The latest development in the battle to retake Mosul from Islamic State (Isis) is one that has shocked the world.
More than 300 IS (Daesh) child soldiers, known as 'Caliphate Cubs', were killed as US-backed Iraqi forces advanced into the country's city, which was once the heart land of the terror group's territory.
Though the use of child soldiers was a scandalous revelation, security analysts and researchers argue it is nothing new in the context of warfare.
"Children are systematically trained to fulfil roles ranging from spies, to frontline soldiers, to suicide bombers," Noman Benotman and Nikita Malik said, in a 2016 study for the counter-extremism think tank Quilliam.
"Although the exploitation of children in such a manner is shocking to many audiences, it is an unfortunate fact that throughout history, children have been used in times of war."
What is new, is the extent that IS is using child soldiers for propaganda, Benotman and Malik argue.
One reason the IS was so successful in carving up its merciless caliphate across the Middle East was that its depravity shocked the world and the military units it came up against.
So frightened were the US-trained Iraqi soldiers by the terror group's disregard for human life, on many occasions they simply dropped their weapons and fled before joining battle with IS forces.
As the terror group established its territory, one thing was clear: the fear campaign IS created was no mistake.
Its operatives were proficient in YouTube, Instagram and Tumblr to promote its messages, and the videos it disseminated looked more like the work of an international broadcasting company than a backwards terror organisation hell-bent on instilling the most radical and extreme form of Islam imaginable across the Middle East.
The executioners in its videos spoke fluent English and their hostages were dressed in orange jumpsuits, symbolic of Guantanamo Bay.
When the Jordanian pilot Moaz al-Kasabeh was savagely burned alive in a cage, cameras were on standby at every angle to make sure no expression of his agony was left uncaptured. When the video was released, the different camera angles were stitched together as if it was the latest episode of 24.
But the new and troubling trend of IS using child soldiers in its grizzly propaganda videos, is unprecedented, Charlie Winter, a senior fellow at the International Centre for the Study of Radicalisation, argues.
"Isis has stepped up its efforts to force its juxtaposition of children and brutality upon the rest of the world," he wrote in a piece for the Guardian.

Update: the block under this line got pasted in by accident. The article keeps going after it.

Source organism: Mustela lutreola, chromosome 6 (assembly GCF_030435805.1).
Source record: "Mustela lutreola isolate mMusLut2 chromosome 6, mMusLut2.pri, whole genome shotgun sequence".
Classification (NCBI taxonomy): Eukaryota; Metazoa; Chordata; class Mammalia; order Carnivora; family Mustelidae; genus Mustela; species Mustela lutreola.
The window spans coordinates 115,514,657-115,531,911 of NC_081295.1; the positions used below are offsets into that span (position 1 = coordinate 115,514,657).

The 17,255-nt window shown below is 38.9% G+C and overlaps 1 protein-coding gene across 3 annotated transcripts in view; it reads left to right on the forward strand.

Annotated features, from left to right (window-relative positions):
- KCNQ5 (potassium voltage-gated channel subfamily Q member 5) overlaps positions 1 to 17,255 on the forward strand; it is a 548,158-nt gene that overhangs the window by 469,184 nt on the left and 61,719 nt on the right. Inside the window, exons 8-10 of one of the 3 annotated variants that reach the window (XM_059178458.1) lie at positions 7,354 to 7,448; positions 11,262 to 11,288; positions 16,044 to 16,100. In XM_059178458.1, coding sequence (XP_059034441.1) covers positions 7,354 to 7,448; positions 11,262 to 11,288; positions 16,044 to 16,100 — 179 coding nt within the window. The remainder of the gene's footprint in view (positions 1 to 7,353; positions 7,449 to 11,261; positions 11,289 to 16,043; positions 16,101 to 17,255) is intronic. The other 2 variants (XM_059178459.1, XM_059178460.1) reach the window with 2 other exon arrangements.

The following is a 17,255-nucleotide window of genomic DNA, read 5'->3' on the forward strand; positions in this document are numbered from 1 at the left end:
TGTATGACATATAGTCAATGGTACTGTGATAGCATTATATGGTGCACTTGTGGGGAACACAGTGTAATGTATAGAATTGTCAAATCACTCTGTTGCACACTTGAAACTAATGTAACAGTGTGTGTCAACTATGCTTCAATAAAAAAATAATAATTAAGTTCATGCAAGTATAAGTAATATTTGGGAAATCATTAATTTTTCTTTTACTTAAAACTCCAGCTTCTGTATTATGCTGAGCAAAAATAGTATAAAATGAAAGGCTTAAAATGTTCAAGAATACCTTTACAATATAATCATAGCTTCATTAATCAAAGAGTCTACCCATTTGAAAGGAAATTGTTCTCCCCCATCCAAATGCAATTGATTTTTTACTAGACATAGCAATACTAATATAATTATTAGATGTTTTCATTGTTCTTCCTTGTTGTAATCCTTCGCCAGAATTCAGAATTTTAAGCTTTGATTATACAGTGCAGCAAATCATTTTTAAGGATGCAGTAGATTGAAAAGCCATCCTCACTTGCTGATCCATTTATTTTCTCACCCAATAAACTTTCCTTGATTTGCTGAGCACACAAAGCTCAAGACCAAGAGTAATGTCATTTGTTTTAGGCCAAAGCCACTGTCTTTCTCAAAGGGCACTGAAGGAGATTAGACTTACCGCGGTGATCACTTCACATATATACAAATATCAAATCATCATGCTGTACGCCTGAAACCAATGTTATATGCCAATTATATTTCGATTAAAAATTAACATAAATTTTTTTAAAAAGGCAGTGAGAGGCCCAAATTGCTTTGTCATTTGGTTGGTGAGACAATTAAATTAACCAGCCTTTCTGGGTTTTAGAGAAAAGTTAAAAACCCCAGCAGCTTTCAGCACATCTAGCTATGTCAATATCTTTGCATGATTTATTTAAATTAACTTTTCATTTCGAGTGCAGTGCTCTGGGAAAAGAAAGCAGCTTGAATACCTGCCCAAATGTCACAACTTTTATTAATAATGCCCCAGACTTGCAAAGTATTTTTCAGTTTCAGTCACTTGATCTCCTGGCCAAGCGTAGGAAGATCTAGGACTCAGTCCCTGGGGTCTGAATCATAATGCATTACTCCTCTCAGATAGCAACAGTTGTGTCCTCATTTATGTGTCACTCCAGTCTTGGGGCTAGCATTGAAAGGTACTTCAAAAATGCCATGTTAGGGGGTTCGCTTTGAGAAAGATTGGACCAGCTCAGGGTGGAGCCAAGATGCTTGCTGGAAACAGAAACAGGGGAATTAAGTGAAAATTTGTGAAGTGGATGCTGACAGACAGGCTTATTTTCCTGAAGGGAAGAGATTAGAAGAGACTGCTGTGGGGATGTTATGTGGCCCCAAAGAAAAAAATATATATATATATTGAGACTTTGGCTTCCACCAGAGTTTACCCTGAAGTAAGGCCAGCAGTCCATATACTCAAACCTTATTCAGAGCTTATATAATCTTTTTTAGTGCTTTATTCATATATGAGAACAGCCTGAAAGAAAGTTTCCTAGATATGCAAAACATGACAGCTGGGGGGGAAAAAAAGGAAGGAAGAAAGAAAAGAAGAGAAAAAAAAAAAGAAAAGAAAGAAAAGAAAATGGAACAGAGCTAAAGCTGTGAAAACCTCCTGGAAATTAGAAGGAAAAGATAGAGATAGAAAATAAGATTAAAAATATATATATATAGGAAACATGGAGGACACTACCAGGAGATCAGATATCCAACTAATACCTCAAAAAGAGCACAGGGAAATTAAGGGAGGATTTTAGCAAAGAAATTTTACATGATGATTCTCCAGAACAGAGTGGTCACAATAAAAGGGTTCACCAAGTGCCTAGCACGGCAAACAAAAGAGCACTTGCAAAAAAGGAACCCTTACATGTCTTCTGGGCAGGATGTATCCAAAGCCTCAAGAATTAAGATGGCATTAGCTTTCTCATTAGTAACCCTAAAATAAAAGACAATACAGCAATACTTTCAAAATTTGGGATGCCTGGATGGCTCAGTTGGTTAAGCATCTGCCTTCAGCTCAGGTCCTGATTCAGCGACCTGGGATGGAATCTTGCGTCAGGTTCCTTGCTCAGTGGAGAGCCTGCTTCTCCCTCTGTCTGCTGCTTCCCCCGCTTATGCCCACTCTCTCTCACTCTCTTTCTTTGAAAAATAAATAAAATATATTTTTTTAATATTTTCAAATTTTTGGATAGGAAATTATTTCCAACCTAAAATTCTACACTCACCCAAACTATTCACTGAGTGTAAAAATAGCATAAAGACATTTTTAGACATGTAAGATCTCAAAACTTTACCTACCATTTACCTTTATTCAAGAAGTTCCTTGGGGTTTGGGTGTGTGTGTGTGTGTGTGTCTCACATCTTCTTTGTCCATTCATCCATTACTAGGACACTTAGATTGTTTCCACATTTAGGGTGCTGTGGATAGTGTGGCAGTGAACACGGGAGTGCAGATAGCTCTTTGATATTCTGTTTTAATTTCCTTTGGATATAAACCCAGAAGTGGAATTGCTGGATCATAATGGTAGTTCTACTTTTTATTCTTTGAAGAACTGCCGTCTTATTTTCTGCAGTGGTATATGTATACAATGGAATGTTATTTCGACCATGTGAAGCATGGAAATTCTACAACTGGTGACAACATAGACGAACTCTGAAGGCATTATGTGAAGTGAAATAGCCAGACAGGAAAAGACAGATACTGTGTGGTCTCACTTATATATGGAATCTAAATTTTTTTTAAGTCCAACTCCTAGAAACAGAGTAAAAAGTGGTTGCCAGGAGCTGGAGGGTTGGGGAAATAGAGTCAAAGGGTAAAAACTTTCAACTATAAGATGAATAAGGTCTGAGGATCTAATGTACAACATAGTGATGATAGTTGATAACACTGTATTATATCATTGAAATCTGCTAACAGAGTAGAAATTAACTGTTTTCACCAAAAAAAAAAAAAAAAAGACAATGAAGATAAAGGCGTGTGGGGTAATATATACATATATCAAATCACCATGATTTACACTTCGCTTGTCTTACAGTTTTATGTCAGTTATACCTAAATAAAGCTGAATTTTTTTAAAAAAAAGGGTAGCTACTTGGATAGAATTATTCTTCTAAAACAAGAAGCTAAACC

"In January , a young Kazakh boy was filmed as he shot a man in the back of the head; in March, Isis propagandists released a video in which a French child aged no more than 11 executed a Palestinian accused of spying for the Israeli government; in May, a young Russian was shown doing the same to an alleged member of the Federal Security Service; in June, 25 teens were filmed as they each shot a pro-Assad regime soldier in Palmyra's Roman Theatre; and, less than a month later in July, Isis supporters circulated footage of a young Syrian boy beheading an officer, also in Palmyra.
"This downward spiral of depravity arguably reached its nadir in December, when six small boys were shown playing Isis 'hide-and-seek', running through the ruins of a castle in eastern Syria, racing each other to kill one of the handful of captives who were tied up and defenceless inside."
Benotman and Malik said there were 254 instances between 1 August 2015 and 9 February 2016 where children were used in IS propaganda videos.
However, just as before, the videos are professional, well edited and with a particular audience in mind.
"There exists… an external strategic element to IS' recruitment of children," Benotman and Malik said.
"It allows IS leaders to gain the psychological upper hand against their opponents because their videos of children performing brutal acts break the boundaries of international norms, thus drawing global attention and increasing global fear of the caliphate."
Winter argues a similar point in that IS's latest drive to feature children is a publicity stunt, at a time when the terror group is losing more ground than ever.
"Videos like these may gratify and excite supporters and show off a triumphalist, defiant 'caliphate', but they don't cause the curious to sign up," he said.
"More than being for sympathisers, they are meant more for IS's adversaries, both those fighting it and those observing it from afar. Locally, they are intended to deter rebellion and, globally, to provoke outrage and disgust.
"It is critical that we do not dismiss such actions as being inevitable outcomes of IS' being 'medieval' or a 'death cult'.
"IS may be brutal, but it is far from irrational. Its propagandists are paragons of cynicism and know all too well that they can seize and dictate the global media agenda through their audiovisual actions.
"IS' brutality is deliberately broadcast to the world because it breeds publicity. Crucially, though, it isn't just any publicity, it is publicity on IS' terms."